Data collection and computer coding can go a long way. Thanks to numbers, statistics, and an algorithm, math is doing what forensics can't, and a database is doing what detectives haven't been able to do.
Seven years ago, former journalist Thomas Hargrove introduced eye-opening data and founded the Murder Accountability Project, a nonprofit in Washington, D.C., which created an algorithm from not only FBI homicide data, but also from police departments nationwide—and now is the most complete homicide database in the nation.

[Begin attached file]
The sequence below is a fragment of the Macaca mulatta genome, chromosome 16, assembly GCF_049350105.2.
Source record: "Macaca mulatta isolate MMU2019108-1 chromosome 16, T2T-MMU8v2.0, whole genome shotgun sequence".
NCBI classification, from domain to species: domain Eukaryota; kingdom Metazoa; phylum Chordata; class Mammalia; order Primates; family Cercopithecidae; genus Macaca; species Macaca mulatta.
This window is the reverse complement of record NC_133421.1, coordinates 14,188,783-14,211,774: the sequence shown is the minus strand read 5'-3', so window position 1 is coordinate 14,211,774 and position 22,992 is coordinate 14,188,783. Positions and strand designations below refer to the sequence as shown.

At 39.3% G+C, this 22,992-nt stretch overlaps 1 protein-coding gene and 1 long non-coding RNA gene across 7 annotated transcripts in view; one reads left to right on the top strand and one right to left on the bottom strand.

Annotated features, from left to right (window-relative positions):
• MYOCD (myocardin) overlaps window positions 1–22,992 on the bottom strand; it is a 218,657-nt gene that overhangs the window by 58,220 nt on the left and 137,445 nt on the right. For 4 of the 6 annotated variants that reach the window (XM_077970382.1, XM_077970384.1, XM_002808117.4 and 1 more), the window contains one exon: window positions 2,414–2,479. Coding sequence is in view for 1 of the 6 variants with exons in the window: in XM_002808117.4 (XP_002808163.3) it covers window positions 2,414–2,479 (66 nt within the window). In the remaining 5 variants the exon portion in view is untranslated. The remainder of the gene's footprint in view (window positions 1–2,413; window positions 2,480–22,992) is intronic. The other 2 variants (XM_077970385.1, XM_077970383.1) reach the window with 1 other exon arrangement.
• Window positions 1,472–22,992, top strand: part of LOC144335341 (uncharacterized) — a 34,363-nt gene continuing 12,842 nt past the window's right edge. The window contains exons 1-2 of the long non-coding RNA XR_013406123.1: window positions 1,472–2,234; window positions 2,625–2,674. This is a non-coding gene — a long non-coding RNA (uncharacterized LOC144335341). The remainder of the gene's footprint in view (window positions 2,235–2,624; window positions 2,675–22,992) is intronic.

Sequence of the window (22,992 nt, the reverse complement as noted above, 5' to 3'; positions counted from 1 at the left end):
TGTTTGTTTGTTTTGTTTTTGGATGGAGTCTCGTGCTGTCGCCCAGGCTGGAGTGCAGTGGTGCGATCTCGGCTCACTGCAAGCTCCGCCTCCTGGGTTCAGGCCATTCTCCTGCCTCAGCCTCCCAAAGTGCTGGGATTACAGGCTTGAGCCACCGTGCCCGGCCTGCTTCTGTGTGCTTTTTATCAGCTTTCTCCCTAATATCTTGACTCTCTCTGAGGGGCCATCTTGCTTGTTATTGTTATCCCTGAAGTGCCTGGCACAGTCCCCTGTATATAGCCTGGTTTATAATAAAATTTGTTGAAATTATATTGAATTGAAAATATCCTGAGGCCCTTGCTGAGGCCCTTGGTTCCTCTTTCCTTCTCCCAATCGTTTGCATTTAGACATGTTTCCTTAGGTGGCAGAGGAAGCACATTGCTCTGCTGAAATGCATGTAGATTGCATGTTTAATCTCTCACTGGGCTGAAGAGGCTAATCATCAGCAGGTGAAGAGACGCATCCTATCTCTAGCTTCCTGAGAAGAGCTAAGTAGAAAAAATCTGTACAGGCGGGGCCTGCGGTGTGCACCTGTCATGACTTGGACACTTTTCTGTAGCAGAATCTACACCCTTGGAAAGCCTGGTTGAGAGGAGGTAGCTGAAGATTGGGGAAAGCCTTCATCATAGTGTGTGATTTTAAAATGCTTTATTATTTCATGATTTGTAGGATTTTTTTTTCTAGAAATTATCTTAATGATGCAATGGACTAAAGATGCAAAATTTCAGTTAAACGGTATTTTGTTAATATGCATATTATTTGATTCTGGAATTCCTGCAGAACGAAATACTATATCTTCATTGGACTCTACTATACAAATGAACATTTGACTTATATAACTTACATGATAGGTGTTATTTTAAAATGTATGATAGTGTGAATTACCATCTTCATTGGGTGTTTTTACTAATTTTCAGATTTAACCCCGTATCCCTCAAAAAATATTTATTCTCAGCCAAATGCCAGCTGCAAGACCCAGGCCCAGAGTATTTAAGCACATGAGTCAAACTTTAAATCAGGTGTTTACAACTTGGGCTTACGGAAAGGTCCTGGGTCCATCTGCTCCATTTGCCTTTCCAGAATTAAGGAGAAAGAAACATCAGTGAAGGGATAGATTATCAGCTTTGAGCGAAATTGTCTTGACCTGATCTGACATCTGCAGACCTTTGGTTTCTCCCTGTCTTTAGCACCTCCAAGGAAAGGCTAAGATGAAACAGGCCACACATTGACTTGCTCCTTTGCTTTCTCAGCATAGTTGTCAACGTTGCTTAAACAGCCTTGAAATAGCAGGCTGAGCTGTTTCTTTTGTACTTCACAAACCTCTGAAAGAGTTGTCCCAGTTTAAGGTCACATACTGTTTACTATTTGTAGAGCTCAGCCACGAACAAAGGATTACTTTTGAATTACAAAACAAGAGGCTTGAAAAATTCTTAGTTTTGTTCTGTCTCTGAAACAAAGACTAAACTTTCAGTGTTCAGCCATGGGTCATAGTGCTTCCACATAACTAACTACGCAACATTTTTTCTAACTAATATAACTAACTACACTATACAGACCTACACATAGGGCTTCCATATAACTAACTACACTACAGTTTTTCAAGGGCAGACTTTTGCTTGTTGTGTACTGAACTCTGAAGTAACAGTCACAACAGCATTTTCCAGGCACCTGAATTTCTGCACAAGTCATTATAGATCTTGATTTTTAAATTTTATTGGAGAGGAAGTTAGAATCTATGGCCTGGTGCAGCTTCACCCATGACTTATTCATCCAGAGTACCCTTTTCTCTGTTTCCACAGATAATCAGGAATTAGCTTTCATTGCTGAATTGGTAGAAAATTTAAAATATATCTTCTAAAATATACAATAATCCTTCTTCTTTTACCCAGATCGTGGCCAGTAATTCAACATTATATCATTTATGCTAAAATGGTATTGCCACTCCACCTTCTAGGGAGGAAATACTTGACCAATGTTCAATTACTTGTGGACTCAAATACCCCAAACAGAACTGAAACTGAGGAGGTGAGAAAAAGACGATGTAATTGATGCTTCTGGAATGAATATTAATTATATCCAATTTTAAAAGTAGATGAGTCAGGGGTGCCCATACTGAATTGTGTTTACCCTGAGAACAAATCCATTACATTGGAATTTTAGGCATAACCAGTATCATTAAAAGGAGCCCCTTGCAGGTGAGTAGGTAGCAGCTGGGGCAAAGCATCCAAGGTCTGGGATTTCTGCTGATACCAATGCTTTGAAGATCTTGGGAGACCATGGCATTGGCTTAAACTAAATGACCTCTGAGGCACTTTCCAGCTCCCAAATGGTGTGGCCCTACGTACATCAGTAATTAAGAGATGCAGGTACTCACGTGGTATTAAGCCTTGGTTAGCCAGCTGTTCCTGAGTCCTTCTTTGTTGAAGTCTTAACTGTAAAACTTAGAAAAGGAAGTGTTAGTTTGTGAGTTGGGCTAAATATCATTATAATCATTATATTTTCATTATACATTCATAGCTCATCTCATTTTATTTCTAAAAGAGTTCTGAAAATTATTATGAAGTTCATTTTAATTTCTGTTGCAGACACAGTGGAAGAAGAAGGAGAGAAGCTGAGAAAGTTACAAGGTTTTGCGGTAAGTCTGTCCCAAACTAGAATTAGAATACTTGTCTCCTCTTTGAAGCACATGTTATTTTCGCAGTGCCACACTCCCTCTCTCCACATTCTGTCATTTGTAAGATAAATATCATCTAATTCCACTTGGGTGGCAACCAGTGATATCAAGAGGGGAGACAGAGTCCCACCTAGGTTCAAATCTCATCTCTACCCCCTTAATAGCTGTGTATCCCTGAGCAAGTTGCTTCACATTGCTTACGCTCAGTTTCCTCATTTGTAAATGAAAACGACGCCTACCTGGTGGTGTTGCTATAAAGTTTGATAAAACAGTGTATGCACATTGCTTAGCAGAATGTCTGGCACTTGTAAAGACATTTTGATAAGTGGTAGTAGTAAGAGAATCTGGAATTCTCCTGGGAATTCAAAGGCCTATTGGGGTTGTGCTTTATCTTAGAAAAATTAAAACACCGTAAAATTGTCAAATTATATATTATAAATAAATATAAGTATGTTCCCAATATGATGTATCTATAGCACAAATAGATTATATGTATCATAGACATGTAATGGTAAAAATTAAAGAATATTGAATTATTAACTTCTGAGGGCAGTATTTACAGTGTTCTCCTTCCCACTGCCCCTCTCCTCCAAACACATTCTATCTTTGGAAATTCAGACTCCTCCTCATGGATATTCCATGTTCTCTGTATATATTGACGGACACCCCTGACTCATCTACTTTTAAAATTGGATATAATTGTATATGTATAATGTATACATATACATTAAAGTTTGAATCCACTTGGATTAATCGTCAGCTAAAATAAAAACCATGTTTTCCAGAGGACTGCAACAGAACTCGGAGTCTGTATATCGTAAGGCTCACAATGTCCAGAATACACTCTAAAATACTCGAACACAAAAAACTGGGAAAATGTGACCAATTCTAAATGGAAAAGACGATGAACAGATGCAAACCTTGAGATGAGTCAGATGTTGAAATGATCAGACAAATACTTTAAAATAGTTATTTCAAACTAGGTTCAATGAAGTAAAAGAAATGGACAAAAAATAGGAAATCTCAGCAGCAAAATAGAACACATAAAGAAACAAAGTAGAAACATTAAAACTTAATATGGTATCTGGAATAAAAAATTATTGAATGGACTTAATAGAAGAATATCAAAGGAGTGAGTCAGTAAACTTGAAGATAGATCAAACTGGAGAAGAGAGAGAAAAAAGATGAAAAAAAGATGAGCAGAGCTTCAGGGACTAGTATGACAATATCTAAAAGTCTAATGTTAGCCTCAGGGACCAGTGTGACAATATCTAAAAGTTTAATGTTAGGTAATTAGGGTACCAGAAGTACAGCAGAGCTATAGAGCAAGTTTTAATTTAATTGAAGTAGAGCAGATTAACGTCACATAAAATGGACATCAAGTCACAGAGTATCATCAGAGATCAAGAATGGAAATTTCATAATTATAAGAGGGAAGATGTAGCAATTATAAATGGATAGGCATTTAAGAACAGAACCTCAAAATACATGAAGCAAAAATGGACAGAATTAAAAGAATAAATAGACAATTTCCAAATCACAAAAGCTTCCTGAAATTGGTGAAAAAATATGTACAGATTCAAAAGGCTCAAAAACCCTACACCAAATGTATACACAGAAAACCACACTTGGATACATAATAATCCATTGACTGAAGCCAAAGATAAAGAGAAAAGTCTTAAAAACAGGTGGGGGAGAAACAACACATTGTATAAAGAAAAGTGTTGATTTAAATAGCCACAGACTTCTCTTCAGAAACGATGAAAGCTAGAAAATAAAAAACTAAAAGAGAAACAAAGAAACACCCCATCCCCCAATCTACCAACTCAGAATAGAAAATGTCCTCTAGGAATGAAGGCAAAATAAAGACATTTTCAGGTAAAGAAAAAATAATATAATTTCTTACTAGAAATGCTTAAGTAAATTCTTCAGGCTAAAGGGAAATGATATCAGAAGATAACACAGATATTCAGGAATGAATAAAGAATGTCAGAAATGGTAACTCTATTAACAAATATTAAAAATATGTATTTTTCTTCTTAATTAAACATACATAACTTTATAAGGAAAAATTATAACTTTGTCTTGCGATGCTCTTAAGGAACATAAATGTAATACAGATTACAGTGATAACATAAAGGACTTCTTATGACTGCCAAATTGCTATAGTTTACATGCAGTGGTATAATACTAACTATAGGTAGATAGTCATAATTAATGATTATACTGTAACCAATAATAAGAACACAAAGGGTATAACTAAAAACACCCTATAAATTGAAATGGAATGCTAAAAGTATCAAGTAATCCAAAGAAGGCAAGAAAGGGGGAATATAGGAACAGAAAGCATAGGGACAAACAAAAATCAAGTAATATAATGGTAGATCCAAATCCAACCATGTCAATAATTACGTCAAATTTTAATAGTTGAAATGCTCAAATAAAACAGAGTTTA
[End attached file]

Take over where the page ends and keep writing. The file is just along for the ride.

His data determined there could be about 2,000 serial killers at large in the United States.
The database uncovered that someone in Atlanta has been strangling and murdering women since the 1970's. This database revealed a cluster of strangulation murders, a scary pattern likely pointing to a serial killer who goes after women.
Read here: THE HUNT: ATLANTA'S HIDDEN SERIAL KILLERS
Check out the database here: Murder Accountability Project
You can find trends based on several things like what when, where, and who the victim is.
Here's an example: Looking at murders from 1976 to 2016 in the Tampa Bay area by shotgun with only female victims, the database find 90 percent of the time, law enforcement had their suspect.